This is the first packet which is sent from the client to the server. The client tells the server that he wants to establish a secure connection and informs the server about all cipher suites which are supported by the client. Following picture shows the client hello more in detail:
One Cipher Suite could be:
That means that this suite uses RSA for Key Exchange. As symmetric cipher this suite uses AES with a keysize of 256 Bit. As mode of operation CBC is used, and SHA256 as hash algorithm.At the beginning of the connection, the server does not know which suites are supported by the client and vice versa. As the client wants to establish the connection, it is his task to tell the server about all supported cipher suites.
- server_hello: After the client_hello, the server answers with server_hello. Following picture shows it in detail:
The server decides which suite he would like to use. In the given example he decides to use TLS_RSA_WITH_AES_256_CBC_SHA256.
- Server Authentication: The server sends its certificate to the client which then can test wether the certificate is valid or not.
- Key Exchange: When TLS_RSA is used, the client generates a random Pre Master Secret (PMS) which is sent to the server encrypted with the public key of the server. The server is able to decrypt the encrypted PMS with its private Key. Both, server and client then derive a common secret from the PMS.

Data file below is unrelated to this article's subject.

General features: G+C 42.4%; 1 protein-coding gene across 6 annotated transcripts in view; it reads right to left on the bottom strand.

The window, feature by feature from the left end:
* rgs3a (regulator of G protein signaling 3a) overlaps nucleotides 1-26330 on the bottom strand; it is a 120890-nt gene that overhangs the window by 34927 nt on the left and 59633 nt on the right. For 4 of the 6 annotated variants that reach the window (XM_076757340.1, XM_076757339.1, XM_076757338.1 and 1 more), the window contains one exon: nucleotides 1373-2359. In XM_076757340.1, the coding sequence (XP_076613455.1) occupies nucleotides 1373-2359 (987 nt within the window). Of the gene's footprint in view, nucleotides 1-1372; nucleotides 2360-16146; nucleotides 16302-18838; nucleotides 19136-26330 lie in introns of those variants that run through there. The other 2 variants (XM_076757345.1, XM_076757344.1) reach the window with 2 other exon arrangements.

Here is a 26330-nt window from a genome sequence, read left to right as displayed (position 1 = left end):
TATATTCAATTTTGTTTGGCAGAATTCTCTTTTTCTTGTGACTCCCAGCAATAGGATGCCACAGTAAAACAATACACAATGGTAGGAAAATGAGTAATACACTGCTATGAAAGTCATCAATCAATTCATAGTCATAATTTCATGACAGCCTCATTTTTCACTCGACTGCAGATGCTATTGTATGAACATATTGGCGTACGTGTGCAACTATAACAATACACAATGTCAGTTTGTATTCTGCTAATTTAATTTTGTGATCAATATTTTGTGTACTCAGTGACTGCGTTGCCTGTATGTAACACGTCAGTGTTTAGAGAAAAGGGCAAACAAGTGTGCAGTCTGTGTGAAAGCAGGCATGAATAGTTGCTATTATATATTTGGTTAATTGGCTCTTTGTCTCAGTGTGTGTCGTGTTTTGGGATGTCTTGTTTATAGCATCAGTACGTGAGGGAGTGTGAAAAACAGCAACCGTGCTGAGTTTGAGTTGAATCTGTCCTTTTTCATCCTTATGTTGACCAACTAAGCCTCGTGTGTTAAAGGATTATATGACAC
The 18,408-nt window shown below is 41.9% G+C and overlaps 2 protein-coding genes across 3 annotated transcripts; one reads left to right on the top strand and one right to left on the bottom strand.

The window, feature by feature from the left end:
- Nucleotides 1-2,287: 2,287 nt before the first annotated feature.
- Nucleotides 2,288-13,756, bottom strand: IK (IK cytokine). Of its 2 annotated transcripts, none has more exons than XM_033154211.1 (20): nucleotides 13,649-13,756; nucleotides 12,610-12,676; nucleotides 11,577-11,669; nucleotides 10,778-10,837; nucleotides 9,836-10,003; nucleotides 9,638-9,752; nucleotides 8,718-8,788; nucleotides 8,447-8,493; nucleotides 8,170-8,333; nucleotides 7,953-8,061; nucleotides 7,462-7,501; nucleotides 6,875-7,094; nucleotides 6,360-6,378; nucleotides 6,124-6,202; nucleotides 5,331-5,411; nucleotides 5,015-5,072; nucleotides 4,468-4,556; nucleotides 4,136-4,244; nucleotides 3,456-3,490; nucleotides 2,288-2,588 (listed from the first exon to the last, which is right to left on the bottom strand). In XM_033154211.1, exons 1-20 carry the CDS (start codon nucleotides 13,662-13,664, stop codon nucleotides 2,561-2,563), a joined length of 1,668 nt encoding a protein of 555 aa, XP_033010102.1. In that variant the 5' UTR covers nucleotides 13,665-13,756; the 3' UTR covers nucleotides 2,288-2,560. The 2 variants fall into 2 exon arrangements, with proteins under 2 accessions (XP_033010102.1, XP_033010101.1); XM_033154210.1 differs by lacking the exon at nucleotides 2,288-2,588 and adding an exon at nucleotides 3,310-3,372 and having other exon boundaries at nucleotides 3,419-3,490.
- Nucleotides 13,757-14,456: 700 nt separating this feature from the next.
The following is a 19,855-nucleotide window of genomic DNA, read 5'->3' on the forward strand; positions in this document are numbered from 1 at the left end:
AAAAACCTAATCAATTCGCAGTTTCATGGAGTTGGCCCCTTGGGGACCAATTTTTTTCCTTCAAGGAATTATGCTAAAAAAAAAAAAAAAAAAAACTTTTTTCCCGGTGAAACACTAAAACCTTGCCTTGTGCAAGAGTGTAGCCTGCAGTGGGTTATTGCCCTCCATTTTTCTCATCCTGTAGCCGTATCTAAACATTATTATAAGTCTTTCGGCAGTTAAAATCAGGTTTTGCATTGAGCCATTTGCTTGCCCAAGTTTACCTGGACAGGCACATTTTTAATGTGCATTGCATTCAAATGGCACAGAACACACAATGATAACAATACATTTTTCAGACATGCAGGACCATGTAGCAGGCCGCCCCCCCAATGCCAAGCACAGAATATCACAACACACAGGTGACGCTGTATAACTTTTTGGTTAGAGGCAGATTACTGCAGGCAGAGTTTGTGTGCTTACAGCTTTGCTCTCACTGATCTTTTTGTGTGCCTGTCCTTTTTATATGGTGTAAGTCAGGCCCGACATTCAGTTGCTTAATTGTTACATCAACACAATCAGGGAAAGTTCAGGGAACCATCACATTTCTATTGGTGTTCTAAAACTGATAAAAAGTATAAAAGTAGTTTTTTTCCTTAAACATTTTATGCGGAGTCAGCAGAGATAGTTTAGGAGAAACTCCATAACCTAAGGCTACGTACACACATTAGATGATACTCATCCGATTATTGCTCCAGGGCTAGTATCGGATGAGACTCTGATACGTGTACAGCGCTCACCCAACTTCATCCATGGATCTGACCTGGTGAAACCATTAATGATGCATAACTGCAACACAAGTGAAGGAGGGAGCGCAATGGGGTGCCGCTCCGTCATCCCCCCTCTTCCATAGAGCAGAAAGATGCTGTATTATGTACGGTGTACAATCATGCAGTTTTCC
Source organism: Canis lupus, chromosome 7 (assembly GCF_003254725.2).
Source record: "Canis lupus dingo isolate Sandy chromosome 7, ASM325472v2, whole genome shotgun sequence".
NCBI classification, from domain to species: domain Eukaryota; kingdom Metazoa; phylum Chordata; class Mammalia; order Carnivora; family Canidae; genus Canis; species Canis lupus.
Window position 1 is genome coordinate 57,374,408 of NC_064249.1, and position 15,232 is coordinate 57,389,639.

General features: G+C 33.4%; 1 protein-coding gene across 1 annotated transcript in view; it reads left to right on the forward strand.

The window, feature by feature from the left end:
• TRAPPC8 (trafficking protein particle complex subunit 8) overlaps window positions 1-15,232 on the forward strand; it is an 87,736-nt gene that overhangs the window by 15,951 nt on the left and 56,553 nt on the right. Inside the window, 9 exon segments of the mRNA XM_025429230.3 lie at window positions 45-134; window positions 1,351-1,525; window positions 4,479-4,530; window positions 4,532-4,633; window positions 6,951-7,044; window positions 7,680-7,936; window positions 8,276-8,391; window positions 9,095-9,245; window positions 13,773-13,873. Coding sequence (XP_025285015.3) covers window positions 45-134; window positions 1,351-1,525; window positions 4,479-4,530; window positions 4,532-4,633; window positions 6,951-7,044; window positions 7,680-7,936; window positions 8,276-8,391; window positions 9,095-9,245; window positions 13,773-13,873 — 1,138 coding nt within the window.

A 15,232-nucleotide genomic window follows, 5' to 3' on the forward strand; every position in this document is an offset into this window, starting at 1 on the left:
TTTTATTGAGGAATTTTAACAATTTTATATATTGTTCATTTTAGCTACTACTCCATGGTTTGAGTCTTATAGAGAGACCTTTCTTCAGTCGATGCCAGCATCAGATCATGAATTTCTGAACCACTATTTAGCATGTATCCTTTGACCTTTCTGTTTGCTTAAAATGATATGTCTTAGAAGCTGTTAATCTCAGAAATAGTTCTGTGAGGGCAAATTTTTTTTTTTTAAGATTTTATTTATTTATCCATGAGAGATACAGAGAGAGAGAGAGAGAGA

- The rest of the communication gets encrypted symmetrically with AES_256_CBC.
All in all, this mechanism seems to be quite secure. Authenticity is provided through the certificate and confidentiality is provided through the symmetric encryption. However, a closer look reveals that it’s not that secure after all:
In my opinion, one of the current major risks of SSL is making use of RSA for the encryption of the symmetric key. If a weak RSA key has been used, or some third know about the private key, all the traffic can be decrypted:
As mentioned above at the beginning of a TLS communication, SSL uses RSA for authentication. But unfortunately, RSA is also used for Key Exchange. Actually RSA is only intended to be used for authentication and not for Key Exchange. There are much better protocols for that problem. Diffie-Hellman is a very common key exchange protocol. But Diffie-Hellman is not used by SSL by default. So the symmetric connection depends exclusivley on the secrecy of the private key.
If Diffie Hellman would be used, a third party is not able to decrypt the connection, even if he knows about the private key. The following picture shows a simple SSL connection – remember: Wireshark still knows my private key!
Unfortunately Diffie-Hellman Key Exchange doesn’t get used very often, though all modern browser do support it.
Dear SSL developers… In future versions of SSL, please disallow Key Exchange without Diffie-Hellman or any other kind of perfect forward secrecy by default. Do not argue by backward compatibility. Argument with security. Disallow medium and weak ciphers.
Check your configuration using nice tools like SSL Test.
Maybe it’s generally time for a new secure protocol like SSL. Without all that inherited waste.
Nice article on this topic: SSL: Intercepted today, decrypted tomorrow